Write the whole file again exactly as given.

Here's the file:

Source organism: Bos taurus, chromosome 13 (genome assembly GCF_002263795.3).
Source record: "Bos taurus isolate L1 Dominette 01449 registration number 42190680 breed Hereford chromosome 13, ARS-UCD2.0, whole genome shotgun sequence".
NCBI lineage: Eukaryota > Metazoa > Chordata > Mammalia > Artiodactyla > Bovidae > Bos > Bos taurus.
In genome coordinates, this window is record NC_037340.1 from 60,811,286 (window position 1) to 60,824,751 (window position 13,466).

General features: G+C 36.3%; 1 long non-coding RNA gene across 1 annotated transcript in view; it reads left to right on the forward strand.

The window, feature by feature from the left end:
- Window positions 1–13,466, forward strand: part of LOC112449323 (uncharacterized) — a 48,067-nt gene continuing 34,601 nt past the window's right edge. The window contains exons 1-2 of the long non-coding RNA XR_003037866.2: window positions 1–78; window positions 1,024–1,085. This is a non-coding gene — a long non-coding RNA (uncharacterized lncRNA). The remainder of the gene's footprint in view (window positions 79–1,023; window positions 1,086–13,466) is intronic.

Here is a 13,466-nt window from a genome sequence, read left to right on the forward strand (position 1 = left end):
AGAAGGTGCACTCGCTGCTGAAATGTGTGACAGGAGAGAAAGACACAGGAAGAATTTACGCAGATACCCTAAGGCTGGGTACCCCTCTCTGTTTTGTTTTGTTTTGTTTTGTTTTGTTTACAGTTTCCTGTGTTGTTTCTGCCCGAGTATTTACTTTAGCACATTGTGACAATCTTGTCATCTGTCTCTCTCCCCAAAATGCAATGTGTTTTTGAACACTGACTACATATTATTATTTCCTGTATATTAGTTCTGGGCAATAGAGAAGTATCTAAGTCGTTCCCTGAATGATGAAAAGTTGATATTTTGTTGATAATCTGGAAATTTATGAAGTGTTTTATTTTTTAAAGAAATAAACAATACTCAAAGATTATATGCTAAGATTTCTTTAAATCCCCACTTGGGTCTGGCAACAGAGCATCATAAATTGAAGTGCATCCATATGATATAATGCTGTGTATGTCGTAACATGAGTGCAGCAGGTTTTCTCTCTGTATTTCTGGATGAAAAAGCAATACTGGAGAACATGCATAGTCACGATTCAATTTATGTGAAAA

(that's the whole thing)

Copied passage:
Source organism: Bos taurus, chromosome 13 (genome assembly GCF_002263795.3).
Source record: "Bos taurus isolate L1 Dominette 01449 registration number 42190680 breed Hereford chromosome 13, ARS-UCD2.0, whole genome shotgun sequence".
NCBI lineage: Eukaryota > Metazoa > Chordata > Mammalia > Artiodactyla > Bovidae > Bos > Bos taurus.
In genome coordinates, this window is record NC_037340.1 from 60,811,286 (window position 1) to 60,824,751 (window position 13,466).

General features: G+C 36.3%; 1 long non-coding RNA gene across 1 annotated transcript in view; it reads left to right on the forward strand.

The window, feature by feature from the left end:
- Window positions 1–13,466, forward strand: part of LOC112449323 (uncharacterized) — a 48,067-nt gene continuing 34,601 nt past the window's right edge. The window contains exons 1-2 of the long non-coding RNA XR_003037866.2: window positions 1–78; window positions 1,024–1,085. This is a non-coding gene — a long non-coding RNA (uncharacterized lncRNA). The remainder of the gene's footprint in view (window positions 79–1,023; window positions 1,086–13,466) is intronic.

Here is a 13,466-nt window from a genome sequence, read left to right on the forward strand (position 1 = left end):
AGAAGGTGCACTCGCTGCTGAAATGTGTGACAGGAGAGAAAGACACAGGAAGAATTTACGCAGATACCCTAAGGCTGGGTACCCCTCTCTGTTTTGTTTTGTTTTGTTTTGTTTTGTTTACAGTTTCCTGTGTTGTTTCTGCCCGAGTATTTACTTTAGCACATTGTGACAATCTTGTCATCTGTCTCTCTCCCCAAAATGCAATGTGTTTTTGAACACTGACTACATATTATTATTTCCTGTATATTAGTTCTGGGCAATAGAGAAGTATCTAAGTCGTTCCCTGAATGATGAAAAGTTGATATTTTGTTGATAATCTGGAAATTTATGAAGTGTTTTATTTTTTAAAGAAATAAACAATACTCAAAGATTATATGCTAAGATTTCTTTAAATCCCCACTTGGGTCTGGCAACAGAGCATCATAAATTGAAGTGCATCCATATGATATAATGCTGTGTATGTCGTAACATGAGTGCAGCAGGTTTTCTCTCTGTATTTCTGGATGAAAAAGCAATACTGGAGAACATGCATAGTCACGATTCAATTTATGTGAAAA